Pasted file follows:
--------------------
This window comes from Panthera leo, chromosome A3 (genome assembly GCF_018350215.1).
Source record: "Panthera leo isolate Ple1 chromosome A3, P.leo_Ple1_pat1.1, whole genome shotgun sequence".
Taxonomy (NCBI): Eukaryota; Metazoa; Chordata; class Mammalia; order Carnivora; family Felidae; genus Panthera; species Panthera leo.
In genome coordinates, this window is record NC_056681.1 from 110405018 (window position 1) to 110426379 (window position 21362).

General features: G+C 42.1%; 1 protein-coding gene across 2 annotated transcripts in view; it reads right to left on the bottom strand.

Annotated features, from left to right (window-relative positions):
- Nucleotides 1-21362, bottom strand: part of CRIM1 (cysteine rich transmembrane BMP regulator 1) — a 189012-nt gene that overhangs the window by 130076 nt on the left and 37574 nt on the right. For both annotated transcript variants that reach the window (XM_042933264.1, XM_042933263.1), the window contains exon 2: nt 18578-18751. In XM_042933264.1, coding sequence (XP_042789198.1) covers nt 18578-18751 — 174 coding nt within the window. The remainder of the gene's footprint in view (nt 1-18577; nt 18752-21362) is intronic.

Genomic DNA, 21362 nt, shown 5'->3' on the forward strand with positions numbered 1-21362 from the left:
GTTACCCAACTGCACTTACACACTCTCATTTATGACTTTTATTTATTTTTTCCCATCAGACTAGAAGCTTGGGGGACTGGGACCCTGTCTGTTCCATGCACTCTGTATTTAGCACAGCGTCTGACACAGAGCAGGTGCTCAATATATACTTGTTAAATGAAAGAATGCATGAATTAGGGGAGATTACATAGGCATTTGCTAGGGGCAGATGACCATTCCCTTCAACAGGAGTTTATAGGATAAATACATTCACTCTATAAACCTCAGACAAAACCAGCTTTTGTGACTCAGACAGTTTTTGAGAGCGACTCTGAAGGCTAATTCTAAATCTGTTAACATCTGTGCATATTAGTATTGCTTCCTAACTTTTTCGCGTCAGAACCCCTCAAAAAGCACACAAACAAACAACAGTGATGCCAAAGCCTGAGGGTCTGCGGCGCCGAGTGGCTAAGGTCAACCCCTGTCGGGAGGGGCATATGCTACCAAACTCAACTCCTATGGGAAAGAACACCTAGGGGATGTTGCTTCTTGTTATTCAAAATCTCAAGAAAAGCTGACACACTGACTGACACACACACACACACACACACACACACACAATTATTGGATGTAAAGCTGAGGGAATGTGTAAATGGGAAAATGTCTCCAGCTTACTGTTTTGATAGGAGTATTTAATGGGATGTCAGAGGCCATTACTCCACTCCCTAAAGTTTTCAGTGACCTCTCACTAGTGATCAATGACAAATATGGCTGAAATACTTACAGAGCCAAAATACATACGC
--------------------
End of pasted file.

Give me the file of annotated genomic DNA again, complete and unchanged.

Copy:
This window comes from Panthera leo, chromosome A3 (genome assembly GCF_018350215.1).
Source record: "Panthera leo isolate Ple1 chromosome A3, P.leo_Ple1_pat1.1, whole genome shotgun sequence".
Taxonomy (NCBI): Eukaryota; Metazoa; Chordata; class Mammalia; order Carnivora; family Felidae; genus Panthera; species Panthera leo.
In genome coordinates, this window is record NC_056681.1 from 110405018 (window position 1) to 110426379 (window position 21362).

General features: G+C 42.1%; 1 protein-coding gene across 2 annotated transcripts in view; it reads right to left on the bottom strand.

Annotated features, from left to right (window-relative positions):
- Nucleotides 1-21362, bottom strand: part of CRIM1 (cysteine rich transmembrane BMP regulator 1) — a 189012-nt gene that overhangs the window by 130076 nt on the left and 37574 nt on the right. For both annotated transcript variants that reach the window (XM_042933264.1, XM_042933263.1), the window contains exon 2: nt 18578-18751. In XM_042933264.1, coding sequence (XP_042789198.1) covers nt 18578-18751 — 174 coding nt within the window. The remainder of the gene's footprint in view (nt 1-18577; nt 18752-21362) is intronic.

Genomic DNA, 21362 nt, shown 5'->3' on the forward strand with positions numbered 1-21362 from the left:
GTTACCCAACTGCACTTACACACTCTCATTTATGACTTTTATTTATTTTTTCCCATCAGACTAGAAGCTTGGGGGACTGGGACCCTGTCTGTTCCATGCACTCTGTATTTAGCACAGCGTCTGACACAGAGCAGGTGCTCAATATATACTTGTTAAATGAAAGAATGCATGAATTAGGGGAGATTACATAGGCATTTGCTAGGGGCAGATGACCATTCCCTTCAACAGGAGTTTATAGGATAAATACATTCACTCTATAAACCTCAGACAAAACCAGCTTTTGTGACTCAGACAGTTTTTGAGAGCGACTCTGAAGGCTAATTCTAAATCTGTTAACATCTGTGCATATTAGTATTGCTTCCTAACTTTTTCGCGTCAGAACCCCTCAAAAAGCACACAAACAAACAACAGTGATGCCAAAGCCTGAGGGTCTGCGGCGCCGAGTGGCTAAGGTCAACCCCTGTCGGGAGGGGCATATGCTACCAAACTCAACTCCTATGGGAAAGAACACCTAGGGGATGTTGCTTCTTGTTATTCAAAATCTCAAGAAAAGCTGACACACTGACTGACACACACACACACACACACACACACACACAATTATTGGATGTAAAGCTGAGGGAATGTGTAAATGGGAAAATGTCTCCAGCTTACTGTTTTGATAGGAGTATTTAATGGGATGTCAGAGGCCATTACTCCACTCCCTAAAGTTTTCAGTGACCTCTCACTAGTGATCAATGACAAATATGGCTGAAATACTTACAGAGCCAAAATACATACGC